It sounded like an ecological disaster such as the extermination of sparrows in China in 1950's. Were Rajasthani red cows Invasive species?

Reading Pudhari on Sept 27, I realised, as suspected, that it was not about cows at all. It was all about cowherds!

Now headline reads: "Vandalism of non-native cowherds".


Pudhari (पुढारी) September 27 2010

Where will this insider-outsider fight take us? Like caste census, will there be a "sider" census in India?

Sunday, September 26, 2010

The Persistence of Memory. Vasant Sarwate style!

The late J G Ballard called the late Salvador Dali the greatest painter of the 20th century.

About following painting, Ballard says:

"...Dalí's masterpiece and, I believe, the greatest painting of the 20th century is The Persistence of Memory, a tiny painting not much larger than the postcard version, containing the age of Freud, Kafka and Einstein in its image of soft watches, an embryo and a beach of fused sand. The ghost of Freud presides over the uterine fantasies that set the stage for the adult traumas to come, while insects incarnate the self-loathing of Kafka's Metamorphosis and its hero turned into a beetle. The soft watches belong to a realm where clock time is no longer valid and relativity rules in Einstein's self-warping continuum.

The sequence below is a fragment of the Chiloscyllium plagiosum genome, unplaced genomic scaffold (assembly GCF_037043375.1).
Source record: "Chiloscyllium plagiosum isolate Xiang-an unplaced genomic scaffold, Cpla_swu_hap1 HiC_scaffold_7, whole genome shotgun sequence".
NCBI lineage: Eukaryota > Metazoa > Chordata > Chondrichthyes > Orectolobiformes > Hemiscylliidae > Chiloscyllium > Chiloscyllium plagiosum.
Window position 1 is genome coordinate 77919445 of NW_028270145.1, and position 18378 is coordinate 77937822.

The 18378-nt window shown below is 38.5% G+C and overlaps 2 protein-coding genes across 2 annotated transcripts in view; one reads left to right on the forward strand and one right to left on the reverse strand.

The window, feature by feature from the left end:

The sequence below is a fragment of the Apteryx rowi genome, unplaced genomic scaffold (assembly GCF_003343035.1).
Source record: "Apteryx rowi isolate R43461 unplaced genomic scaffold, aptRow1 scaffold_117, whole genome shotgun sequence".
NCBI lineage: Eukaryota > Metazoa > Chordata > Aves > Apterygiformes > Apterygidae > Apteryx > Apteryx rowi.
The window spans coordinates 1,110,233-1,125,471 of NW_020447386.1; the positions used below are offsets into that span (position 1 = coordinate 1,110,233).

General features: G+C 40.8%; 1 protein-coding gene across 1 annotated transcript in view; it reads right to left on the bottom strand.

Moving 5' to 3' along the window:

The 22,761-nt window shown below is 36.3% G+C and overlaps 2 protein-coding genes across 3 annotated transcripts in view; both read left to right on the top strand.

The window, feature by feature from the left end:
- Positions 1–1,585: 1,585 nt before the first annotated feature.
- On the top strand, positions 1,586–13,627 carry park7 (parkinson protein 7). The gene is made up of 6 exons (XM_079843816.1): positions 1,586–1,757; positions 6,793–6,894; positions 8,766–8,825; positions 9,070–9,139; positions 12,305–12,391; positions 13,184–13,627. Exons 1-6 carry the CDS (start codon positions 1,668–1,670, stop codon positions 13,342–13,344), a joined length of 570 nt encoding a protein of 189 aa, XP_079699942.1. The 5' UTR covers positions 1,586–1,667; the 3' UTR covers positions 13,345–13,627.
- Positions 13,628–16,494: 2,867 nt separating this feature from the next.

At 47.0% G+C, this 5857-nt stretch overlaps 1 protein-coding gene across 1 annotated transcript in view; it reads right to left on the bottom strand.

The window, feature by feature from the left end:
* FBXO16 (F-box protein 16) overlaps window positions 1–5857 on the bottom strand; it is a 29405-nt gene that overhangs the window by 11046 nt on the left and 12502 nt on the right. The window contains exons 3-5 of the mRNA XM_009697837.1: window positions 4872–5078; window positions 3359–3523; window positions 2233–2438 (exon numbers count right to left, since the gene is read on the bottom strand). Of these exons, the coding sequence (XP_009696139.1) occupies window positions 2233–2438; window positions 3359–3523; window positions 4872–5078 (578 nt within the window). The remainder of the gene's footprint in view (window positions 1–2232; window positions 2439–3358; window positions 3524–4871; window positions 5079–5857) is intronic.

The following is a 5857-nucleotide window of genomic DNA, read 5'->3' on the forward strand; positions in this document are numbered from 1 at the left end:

What monster would grow from this sleeping embryo? It may be the long eyelashes, but there is something feminine and almost coquettish about this little figure, and I see the painting as the 20th century's Mona Lisa, a psychoanalytic take on the mysterious Gioconda smile. If the Mona Lisa, as someone said, looks as if she has just dined on her husband, then Dalí's embryo looks as if she dreams of feasting on her mother..."


Artist: Salvador Dali, 'The Persistence of Memory', 1931

When I was growing up, smuggling was a very popular profession in India. Watch any number of Hindi films of the period.

I remember my shock and disbelief on hearing about a young and handsome son of a very famous Brahmin family in Miraj being a gold smuggler.

Gold was not the only commodity that was popular among them. Watches came close second. Seiko, Riko(?), Casio were some of the popular brands. (Even in September 2003- Smuggled watches account for between 50 and 75 per cent of annual sales in the country.)